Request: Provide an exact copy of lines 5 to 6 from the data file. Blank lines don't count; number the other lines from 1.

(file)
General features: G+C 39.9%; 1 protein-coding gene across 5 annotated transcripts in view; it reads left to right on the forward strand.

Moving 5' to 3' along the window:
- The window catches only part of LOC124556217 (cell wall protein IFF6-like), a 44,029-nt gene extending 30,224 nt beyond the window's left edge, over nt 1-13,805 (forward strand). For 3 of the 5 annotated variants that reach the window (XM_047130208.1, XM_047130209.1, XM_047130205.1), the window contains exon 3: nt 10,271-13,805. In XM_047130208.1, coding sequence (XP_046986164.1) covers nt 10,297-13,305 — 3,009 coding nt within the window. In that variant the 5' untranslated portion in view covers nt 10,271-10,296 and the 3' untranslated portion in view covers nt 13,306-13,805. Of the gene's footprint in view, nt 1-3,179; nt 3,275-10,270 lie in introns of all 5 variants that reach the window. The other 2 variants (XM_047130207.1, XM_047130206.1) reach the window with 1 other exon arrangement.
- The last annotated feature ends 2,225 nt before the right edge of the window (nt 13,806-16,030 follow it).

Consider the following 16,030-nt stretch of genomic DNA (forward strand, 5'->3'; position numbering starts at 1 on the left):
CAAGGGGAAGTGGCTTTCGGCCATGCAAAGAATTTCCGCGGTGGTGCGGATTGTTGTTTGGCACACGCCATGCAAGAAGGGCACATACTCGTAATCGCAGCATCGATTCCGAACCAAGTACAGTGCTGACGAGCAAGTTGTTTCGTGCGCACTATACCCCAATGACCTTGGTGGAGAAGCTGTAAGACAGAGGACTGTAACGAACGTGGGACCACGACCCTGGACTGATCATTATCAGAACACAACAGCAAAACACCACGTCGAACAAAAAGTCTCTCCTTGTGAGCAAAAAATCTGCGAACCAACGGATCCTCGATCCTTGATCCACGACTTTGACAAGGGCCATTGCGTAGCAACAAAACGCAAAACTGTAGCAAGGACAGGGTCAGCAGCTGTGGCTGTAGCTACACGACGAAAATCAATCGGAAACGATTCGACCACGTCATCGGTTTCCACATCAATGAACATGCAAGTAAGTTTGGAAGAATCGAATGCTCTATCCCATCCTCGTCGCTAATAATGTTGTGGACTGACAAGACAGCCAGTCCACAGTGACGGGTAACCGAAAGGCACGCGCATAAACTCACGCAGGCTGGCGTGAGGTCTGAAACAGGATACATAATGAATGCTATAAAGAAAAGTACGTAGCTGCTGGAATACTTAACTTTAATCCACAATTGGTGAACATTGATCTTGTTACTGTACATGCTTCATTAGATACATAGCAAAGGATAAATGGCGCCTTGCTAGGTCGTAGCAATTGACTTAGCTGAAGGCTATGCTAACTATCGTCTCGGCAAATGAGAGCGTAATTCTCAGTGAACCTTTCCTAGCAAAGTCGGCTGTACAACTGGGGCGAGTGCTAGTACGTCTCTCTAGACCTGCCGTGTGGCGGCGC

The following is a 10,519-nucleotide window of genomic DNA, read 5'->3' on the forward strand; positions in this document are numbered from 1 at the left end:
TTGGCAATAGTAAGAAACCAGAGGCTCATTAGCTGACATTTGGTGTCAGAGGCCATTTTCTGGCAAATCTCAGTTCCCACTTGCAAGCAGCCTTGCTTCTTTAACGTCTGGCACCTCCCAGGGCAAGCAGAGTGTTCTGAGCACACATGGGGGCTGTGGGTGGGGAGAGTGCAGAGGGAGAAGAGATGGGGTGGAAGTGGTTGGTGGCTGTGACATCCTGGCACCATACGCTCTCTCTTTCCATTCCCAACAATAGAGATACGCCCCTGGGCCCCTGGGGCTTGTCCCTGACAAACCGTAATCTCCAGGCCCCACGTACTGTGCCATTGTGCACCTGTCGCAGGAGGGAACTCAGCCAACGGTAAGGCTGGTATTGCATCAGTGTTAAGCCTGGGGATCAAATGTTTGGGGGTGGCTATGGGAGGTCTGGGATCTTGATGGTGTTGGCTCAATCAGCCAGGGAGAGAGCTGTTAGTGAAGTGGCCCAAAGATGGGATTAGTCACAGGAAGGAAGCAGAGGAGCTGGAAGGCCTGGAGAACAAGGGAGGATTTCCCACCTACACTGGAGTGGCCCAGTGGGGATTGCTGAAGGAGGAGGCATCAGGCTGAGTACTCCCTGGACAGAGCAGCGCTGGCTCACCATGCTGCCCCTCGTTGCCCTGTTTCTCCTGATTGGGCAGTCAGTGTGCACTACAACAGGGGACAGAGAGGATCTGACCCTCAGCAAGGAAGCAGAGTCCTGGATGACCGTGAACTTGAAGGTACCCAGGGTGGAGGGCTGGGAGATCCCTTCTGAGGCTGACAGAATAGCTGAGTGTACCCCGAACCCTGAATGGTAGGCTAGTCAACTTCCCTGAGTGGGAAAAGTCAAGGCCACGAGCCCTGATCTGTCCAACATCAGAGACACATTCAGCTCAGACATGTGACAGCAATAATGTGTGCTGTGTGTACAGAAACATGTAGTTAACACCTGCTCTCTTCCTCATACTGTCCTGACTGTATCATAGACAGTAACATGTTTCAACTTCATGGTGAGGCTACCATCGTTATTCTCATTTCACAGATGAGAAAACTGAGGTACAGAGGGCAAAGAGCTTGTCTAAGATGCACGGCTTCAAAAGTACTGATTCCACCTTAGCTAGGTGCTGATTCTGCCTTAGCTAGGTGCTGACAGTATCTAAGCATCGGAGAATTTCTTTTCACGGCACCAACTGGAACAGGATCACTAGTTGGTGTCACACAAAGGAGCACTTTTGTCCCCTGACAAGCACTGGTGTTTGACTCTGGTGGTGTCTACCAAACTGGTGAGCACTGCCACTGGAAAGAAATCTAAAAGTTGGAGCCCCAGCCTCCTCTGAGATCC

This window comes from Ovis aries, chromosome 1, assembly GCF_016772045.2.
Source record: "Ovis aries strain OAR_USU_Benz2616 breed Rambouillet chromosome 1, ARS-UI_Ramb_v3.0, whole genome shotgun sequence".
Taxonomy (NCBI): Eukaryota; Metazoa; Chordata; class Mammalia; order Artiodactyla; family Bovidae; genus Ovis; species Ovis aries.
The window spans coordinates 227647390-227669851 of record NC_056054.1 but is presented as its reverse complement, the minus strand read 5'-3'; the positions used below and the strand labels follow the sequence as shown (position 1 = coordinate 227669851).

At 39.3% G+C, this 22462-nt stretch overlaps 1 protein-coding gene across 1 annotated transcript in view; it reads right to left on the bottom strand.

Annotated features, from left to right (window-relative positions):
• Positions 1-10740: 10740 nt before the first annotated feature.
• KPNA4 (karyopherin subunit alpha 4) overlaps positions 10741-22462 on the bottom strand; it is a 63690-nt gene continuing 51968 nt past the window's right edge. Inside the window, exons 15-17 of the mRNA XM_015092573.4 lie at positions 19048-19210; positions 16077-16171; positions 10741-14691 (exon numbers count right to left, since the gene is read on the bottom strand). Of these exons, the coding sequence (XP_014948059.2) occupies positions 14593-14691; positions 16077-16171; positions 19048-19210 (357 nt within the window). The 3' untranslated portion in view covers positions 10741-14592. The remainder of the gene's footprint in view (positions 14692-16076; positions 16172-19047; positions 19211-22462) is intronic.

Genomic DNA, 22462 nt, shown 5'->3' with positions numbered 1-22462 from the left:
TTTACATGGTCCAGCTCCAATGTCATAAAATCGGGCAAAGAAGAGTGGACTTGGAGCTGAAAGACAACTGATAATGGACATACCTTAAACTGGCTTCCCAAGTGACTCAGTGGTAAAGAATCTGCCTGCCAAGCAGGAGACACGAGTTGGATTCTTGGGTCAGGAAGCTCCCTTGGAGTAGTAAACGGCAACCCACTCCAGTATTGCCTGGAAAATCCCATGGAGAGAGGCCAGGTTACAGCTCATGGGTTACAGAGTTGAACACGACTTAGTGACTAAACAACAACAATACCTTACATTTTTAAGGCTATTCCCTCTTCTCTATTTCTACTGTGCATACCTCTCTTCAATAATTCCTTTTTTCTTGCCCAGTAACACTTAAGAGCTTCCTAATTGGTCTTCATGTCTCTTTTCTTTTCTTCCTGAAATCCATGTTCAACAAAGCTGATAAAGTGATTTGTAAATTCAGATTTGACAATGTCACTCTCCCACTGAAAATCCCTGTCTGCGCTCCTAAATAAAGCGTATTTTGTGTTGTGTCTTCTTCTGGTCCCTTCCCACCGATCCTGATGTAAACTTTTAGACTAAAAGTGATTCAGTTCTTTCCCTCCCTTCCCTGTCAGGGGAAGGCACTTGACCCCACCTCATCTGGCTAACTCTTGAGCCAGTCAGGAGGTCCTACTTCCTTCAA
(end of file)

Consider the following 16,030-nt stretch of genomic DNA (forward strand, 5'->3'; position numbering starts at 1 on the left):
CAAGGGGAAGTGGCTTTCGGCCATGCAAAGAATTTCCGCGGTGGTGCGGATTGTTGTTTGGCACACGCCATGCAAGAAGGGCACATACTCGTAATCGCAGCATCGATTCCGAACCAAGTACAGTGCTGACGAGCAAGTTGTTTCGTGCGCACTATACCCCAATGACCTTGGTGGAGAAGCTGTAAGACAGAGGACTGTAACGAACGTGGGACCACGACCCTGGACTGATCATTATCAGAACACAACAGCAAAACACCACGTCGAACAAAAAGTCTCTCCTTGTGAGCAAAAAATCTGCGAACCAACGGATCCTCGATCCTTGATCCACGACTTTGACAAGGGCCATTGCGTAGCAACAAAACGCAAAACTGTAGCAAGGACAGGGTCAGCAGCTGTGGCTGTAGCTACACGACGAAAATCAATCGGAAACGATTCGACCACGTCATCGGTTTCCACATCAATGAACATGCAAGTAAGTTTGGAAGAATCGAATGCTCTATCCCATCCTCGTCGCTAATAATGTTGTGGACTGACAAGACAGCCAGTCCACAGTGACGGGTAACCGAAAGGCACGCGCATAAACTCACGCAGGCTGGCGTGAGGTCTGAAACAGGATACATAATGAATGCTATAAAGAAAAGTACGTAGCTGCTGGAATACTTAACTTTAATCCACAATTGGTGAACATTGATCTTGTTACTGTACATGCTTCATTAGATACATAGCAAAGGATAAATGGCGCCTTGCTAGGTCGTAGCAATTGACTTAGCTGAAGGCTATGCTAACTATCGTCTCGGCAAATGAGAGCGTAATTCTCAGTGAACCTTTCCTAGCAAAGTCGGCTGTACAACTGGGGCGAGTGCTAGTACGTCTCTCTAGACCTGCCGTGTGGCGGCGC